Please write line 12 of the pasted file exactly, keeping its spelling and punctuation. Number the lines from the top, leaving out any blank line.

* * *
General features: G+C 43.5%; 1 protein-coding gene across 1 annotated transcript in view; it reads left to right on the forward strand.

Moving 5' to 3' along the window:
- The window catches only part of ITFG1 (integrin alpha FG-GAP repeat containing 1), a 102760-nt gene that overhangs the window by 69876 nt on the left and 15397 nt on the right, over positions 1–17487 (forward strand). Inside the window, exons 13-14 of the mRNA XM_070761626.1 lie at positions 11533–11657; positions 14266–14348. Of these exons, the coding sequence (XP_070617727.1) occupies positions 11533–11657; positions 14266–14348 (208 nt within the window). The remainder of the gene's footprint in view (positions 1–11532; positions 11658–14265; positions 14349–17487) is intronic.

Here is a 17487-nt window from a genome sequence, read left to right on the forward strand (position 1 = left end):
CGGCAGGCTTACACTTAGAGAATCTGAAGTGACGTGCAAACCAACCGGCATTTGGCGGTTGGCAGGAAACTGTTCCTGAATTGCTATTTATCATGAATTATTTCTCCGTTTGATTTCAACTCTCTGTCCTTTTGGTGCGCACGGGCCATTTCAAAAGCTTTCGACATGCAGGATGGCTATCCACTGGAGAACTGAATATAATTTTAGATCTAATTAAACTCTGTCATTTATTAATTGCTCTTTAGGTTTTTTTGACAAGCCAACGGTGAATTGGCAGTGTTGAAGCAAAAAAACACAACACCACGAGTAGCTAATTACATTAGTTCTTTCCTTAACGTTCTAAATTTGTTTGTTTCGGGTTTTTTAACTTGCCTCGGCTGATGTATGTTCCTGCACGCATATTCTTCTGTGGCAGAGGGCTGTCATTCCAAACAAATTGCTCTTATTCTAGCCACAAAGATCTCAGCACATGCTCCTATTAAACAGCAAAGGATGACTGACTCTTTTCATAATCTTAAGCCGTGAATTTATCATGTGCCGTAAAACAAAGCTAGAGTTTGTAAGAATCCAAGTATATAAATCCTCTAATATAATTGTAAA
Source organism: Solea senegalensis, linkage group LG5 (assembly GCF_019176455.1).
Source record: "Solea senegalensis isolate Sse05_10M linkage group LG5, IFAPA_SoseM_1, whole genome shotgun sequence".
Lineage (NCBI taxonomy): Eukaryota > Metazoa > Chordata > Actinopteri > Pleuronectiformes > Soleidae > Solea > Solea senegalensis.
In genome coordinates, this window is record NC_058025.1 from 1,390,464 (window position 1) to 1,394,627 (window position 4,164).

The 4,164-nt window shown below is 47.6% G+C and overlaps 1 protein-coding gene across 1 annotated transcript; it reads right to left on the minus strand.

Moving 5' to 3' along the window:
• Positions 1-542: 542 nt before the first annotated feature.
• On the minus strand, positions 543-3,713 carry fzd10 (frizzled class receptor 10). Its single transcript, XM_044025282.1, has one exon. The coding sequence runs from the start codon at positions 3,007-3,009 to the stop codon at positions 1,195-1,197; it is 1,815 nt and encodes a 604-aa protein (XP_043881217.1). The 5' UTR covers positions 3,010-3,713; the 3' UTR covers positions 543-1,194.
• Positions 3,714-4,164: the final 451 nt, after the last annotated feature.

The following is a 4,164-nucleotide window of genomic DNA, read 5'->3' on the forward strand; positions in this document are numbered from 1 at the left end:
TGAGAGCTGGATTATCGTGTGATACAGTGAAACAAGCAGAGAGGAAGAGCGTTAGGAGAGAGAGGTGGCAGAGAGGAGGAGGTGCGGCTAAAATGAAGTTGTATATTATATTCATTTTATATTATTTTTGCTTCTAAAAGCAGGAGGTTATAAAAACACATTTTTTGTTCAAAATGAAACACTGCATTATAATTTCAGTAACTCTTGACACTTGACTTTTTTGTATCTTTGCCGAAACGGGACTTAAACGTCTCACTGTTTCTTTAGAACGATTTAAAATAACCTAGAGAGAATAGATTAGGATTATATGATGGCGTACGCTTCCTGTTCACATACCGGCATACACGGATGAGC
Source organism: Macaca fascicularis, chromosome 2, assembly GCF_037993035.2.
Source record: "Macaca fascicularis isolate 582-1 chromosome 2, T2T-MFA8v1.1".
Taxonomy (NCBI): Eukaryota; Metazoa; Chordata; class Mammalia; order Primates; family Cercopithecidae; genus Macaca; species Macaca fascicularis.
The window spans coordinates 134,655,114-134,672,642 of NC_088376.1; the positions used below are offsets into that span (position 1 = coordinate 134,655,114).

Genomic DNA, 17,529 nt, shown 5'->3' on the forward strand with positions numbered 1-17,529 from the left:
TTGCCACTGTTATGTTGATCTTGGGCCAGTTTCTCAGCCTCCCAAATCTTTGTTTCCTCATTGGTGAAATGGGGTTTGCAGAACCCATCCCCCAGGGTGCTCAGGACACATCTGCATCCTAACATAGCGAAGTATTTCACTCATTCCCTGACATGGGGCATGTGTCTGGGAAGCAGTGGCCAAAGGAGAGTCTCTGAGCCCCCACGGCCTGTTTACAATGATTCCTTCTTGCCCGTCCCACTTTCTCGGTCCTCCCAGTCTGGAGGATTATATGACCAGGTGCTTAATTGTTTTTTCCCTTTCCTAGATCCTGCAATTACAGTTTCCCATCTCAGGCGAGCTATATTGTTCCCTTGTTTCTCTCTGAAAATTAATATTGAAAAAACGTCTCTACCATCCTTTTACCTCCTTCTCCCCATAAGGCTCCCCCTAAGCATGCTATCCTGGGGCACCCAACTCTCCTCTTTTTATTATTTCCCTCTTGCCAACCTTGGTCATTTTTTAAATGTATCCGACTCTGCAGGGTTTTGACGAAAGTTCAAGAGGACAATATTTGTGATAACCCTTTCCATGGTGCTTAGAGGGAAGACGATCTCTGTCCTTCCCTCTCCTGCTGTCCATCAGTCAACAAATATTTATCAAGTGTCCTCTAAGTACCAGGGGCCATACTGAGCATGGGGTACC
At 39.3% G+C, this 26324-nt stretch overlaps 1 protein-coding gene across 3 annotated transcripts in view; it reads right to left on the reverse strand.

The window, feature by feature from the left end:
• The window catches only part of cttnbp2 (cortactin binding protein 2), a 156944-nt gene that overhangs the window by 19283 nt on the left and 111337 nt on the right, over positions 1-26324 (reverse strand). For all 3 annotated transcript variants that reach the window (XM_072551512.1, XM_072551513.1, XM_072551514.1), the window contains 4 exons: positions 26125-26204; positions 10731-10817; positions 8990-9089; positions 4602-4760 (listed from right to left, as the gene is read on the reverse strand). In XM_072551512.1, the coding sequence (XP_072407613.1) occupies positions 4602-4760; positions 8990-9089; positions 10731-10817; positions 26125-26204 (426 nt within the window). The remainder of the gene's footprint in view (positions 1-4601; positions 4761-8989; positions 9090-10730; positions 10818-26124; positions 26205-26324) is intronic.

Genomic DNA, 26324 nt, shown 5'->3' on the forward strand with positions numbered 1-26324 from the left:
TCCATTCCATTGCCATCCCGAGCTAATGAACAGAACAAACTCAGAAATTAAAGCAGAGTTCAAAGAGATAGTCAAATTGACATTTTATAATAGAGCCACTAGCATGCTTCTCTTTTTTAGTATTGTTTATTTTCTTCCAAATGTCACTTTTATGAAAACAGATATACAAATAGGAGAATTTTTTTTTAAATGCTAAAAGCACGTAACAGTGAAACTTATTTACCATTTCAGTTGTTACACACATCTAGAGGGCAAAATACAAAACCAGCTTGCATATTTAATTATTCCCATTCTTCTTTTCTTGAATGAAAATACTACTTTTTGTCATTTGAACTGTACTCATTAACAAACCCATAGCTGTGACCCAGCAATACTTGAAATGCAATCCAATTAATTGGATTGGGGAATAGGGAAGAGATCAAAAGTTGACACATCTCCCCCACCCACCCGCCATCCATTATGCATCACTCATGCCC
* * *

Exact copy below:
• Positions 1-542: 542 nt before the first annotated feature.